I hope so, gonna do FP 1, 2 & 3 in my gap year - just hoping it will be ok as I wouldn't consider myself to be particularly great at maths
6. Genetics accounts for more than 50% of the variance in IQ and the g, or general intelligence, factor. Thus, to a large extent, people are born with a natural ability to do certain things really well, although it's also true that someone who has a higher IQ score with respect to logic will also have a higher IQ score with respect to, say, abstract reasoning too.

Also, within jobs, people who have higher IQs will also perform better in those jobs. IQ is the best predictor of job performance.
7. (Original post by viddy9)
Also, within jobs, people who have higher IQs will also perform better in those jobs. IQ is the best predictor of job performance.

hmmmm

It's much more complicated than that:
http://www.tandfonline.com/doi/full/...91.2014.983635
8. I would say yes because some people are biologically programmed to excel. However, you can also nurture yourself.

As a maths dyslexic, i was able to pass my GCSE maths sp, if you put your mind to anything you can do it.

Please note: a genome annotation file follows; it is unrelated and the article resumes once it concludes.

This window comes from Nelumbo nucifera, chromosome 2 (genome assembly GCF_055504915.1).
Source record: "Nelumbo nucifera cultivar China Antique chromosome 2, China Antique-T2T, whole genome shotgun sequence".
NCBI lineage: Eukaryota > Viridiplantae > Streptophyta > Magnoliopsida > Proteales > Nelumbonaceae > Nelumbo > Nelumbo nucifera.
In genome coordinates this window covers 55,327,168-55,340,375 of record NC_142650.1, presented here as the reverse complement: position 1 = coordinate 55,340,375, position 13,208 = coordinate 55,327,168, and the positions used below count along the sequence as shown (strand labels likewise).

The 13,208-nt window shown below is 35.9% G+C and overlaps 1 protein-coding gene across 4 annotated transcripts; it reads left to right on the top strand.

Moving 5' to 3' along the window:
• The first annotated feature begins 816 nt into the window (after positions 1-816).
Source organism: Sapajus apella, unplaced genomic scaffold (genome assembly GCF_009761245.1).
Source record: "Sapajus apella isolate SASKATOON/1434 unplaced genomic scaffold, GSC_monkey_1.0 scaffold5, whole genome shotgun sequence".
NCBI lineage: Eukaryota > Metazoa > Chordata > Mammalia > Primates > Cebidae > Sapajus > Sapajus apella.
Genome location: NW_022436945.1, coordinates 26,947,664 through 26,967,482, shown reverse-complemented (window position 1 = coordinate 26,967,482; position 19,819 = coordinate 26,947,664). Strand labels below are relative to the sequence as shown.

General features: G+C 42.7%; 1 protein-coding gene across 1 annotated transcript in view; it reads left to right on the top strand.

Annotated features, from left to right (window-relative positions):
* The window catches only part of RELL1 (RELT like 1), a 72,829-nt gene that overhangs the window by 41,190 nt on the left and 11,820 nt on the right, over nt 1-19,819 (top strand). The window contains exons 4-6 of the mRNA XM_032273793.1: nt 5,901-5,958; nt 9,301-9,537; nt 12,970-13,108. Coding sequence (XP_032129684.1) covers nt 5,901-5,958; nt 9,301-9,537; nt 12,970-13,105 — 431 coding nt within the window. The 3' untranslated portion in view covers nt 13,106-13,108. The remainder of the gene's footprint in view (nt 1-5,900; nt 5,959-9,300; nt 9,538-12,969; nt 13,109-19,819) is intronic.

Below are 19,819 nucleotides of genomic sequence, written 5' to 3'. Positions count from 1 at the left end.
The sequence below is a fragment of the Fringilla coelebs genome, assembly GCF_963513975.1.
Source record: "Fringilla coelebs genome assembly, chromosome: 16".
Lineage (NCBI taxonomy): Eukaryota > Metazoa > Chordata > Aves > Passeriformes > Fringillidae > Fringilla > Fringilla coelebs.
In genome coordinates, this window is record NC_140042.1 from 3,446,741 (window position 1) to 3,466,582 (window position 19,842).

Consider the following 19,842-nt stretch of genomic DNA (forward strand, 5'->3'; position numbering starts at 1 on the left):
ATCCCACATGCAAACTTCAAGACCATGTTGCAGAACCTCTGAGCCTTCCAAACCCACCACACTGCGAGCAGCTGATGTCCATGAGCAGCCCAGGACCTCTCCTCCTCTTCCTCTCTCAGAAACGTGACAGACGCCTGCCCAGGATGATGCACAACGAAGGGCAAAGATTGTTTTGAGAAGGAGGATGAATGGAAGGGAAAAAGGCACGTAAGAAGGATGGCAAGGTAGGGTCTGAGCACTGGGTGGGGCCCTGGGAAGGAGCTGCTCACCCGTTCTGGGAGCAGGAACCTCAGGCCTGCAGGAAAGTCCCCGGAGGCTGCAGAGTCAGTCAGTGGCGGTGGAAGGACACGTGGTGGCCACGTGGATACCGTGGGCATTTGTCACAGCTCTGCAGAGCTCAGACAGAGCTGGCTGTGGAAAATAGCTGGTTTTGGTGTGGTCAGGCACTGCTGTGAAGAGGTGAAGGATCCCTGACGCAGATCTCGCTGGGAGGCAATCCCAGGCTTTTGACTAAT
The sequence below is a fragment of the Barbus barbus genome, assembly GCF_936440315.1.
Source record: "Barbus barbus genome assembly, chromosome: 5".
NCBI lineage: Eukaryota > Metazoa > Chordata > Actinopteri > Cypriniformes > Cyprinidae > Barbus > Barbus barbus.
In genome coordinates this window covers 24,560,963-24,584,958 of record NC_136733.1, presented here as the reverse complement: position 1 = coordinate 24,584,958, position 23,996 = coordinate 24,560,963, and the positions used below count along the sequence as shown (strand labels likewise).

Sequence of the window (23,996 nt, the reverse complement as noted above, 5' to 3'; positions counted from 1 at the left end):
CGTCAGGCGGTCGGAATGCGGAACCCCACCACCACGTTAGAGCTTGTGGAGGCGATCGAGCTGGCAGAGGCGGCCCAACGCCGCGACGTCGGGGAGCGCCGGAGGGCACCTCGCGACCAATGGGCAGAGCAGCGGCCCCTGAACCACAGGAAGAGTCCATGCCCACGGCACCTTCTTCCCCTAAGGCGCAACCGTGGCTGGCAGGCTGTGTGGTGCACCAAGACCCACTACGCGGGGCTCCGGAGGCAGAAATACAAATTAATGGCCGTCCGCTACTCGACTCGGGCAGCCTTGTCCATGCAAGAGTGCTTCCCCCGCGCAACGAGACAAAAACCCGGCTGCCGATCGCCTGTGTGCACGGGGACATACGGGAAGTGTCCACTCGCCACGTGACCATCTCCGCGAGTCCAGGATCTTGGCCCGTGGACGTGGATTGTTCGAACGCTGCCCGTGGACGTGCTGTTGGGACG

9. I'm **** at maths - well I'm fine with the basics, but that's it really.

I'm excellent with languages though.
10. Also, it has been proven that both nature and nurture influence intelligence.
11. (Original post by Raees_Sharif)
If what you said is true then everyone with a strong desire to be a mathematical genius would be a mathematical genius. If this was true, every math professor would be a mathematical genius but very few are geniuses like einstein or ramanujan. I think it comes down to IQ. You have to be at a certain level on the IQ spectrum to successfully solve things such as the Millennium Prize problems; P vs NP, the Riemann Hypothesis etc. If it wasn't down to IQ then every math professor with a buring desire to solve these problems would be able to solve them. However only one of the problems has been solved so far suggesting it is rare for an individual to possess the intellectual capacity to solve one. Normal distribution tells us it is rare to find a person with an einstein/ramanujan level IQ (less than 1%).
You make several assumptions which is why your argument is flawed. Having a strong desire is not enough. You have to have had a strong desire from a very young age AND acted on it i.e. put all the required work in.

Simply being a professor does not fulfil either of these conditions.
12. (Original post by k.russell)
I hope so, gonna do FP 1, 2 & 3 in my gap year - just hoping it will be ok as I wouldn't consider myself to be particularly great at maths
You will do fine if you're alright with C1-4 (and since you are doing it during gap year, there is no pressure and you can do it at your own pace). I barely got a B at GCSE (after 3 tries) and did Maths and FM for A-levels (achieving As in the pure modules), and now doing STEP over the summer. They are all basically the same and really does not require natural talent to do well in (just do lots of past paper questions and every question on the textbook).